Eastern philosophies insist that the secret of happiness is to live in the moment. Buddhism in particular teaches to not filter your perception of the world through preconceived notions and to only see the world as it actually is. Seeing the world as it actually is, in all its glory, would be pretty awe inspiring. The moment when a practitioner manages to finally break down the sense of self and completely open up to the reality of the world is probably the ultimate awesome experience. It is said that time becomes meaningless, focus is complete, even death has no hold, in this enlightened state. The sense of having all the time in the world shows up in remarkable feats. For example, someone in satori mediation cannot be startled.

So if awe is so good for us, then why do we seem to lose the sensitivity to be awestruck as we get older? Children are awestruck by things all the time, because everything is new to them. Their minds have to recalibrate continuously as they learn about the world around them. Once you have seen enough of the world, though, and your mind grasps how big and wonderful it all is, even if you love how big and wonderful it all is, you just can’t get all that excited about it anymore. Surprise is an integral part of awe.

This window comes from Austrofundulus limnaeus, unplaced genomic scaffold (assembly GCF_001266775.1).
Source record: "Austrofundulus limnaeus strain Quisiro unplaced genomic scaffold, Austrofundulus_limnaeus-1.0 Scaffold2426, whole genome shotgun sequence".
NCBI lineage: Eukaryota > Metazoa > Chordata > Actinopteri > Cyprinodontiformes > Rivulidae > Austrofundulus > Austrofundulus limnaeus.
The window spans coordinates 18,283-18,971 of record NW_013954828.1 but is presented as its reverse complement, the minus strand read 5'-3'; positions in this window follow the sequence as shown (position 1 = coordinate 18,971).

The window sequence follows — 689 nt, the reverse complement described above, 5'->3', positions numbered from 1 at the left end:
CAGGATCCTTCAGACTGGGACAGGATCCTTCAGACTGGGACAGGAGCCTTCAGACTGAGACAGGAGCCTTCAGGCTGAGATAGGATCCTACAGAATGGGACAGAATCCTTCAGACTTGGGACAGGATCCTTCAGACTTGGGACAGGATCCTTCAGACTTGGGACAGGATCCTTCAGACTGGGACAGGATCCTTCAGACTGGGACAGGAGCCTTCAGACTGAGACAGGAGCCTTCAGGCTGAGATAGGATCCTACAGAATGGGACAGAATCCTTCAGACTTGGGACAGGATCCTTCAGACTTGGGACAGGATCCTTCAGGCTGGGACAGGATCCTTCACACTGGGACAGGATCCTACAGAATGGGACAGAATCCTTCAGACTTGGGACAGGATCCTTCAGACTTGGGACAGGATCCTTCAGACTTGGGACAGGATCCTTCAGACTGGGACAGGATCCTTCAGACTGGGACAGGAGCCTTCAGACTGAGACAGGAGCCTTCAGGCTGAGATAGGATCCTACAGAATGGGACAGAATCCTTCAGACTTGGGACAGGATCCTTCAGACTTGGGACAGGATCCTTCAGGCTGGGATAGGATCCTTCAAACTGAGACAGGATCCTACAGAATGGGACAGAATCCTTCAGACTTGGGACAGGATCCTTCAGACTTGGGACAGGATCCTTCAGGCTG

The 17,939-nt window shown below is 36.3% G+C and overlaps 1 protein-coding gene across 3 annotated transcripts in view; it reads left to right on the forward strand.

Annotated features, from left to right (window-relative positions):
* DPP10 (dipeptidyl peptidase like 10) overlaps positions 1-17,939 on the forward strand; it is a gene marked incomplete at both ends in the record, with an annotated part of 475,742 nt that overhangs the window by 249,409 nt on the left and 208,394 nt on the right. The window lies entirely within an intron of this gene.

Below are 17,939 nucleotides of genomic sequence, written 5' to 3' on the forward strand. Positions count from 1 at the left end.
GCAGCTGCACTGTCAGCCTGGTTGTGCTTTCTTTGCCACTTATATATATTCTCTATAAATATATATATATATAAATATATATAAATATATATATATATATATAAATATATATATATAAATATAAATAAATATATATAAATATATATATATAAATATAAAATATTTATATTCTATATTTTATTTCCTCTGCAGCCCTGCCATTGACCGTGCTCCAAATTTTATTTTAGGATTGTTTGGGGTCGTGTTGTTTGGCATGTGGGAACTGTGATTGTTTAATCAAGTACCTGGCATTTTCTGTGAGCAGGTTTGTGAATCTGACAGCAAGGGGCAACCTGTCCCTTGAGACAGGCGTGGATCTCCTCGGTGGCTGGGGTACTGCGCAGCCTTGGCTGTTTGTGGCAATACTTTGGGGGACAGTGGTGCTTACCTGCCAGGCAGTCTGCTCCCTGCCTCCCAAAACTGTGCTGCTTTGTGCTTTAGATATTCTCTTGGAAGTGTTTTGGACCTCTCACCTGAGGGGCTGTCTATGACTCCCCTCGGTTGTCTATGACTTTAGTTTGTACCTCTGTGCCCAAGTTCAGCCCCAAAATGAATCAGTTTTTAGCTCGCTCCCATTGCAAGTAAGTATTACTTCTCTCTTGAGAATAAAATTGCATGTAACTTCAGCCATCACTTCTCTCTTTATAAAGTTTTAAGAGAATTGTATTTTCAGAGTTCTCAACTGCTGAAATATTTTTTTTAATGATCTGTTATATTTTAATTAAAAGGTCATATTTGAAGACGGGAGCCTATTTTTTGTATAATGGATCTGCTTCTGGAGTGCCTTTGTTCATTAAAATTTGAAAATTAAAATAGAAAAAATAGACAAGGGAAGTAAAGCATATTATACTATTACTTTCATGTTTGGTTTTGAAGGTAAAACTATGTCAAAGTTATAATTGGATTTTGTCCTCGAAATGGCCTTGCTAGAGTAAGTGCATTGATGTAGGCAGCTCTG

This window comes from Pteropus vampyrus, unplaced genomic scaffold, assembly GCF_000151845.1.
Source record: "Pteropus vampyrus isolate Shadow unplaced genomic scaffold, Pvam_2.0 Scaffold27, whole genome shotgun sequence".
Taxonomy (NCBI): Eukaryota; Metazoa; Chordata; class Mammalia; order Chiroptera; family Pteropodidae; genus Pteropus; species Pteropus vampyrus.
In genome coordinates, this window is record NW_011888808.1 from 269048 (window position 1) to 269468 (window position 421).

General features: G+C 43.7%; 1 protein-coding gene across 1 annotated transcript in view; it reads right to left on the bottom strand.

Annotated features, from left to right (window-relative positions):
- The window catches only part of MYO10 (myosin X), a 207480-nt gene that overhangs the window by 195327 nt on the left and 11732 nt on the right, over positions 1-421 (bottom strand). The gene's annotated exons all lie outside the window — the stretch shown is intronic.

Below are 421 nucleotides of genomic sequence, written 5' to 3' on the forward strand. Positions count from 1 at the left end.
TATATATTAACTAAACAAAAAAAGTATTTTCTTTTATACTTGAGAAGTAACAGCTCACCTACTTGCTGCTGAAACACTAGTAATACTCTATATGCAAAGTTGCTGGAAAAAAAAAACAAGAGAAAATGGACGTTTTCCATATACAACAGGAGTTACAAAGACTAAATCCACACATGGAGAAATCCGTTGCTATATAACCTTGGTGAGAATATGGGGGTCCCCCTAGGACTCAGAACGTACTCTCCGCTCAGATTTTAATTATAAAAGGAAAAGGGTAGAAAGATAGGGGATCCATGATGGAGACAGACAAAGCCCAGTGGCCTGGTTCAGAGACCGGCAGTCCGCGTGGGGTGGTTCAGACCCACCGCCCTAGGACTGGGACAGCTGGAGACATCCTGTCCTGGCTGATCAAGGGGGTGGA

The word “awesome” is currently being overused in popular culture to mean anything exceptional. On the other hand, notice who is using it – youth. Youth are growing up with the Internet and smart phones and movies filled with CGI, and all kinds of genuinely awesome stuff. They still do awe. And they love it.

One way to let yourself be awestruck is to put yourself in situations where you are more likely to experience things that are more awesome than you expect. Travel is good for this. I once spent two days in the French Quarter of New Orleans before I looked up and realized the balconies of all the buildings are made of iron, and that I had been walking around with thousands of tons of iron over my head and not realized it. I had a rather large moment of awe. So much so that at the time, years ago, before I had any of this figured out, I thought we needed a measure of existential weight, a unit of measure to be able to compare the awesomeness of different experiences. I coined the term Cubic Geronimo (G3 for short), from the battle cry and how this quantity felt like it occupied space.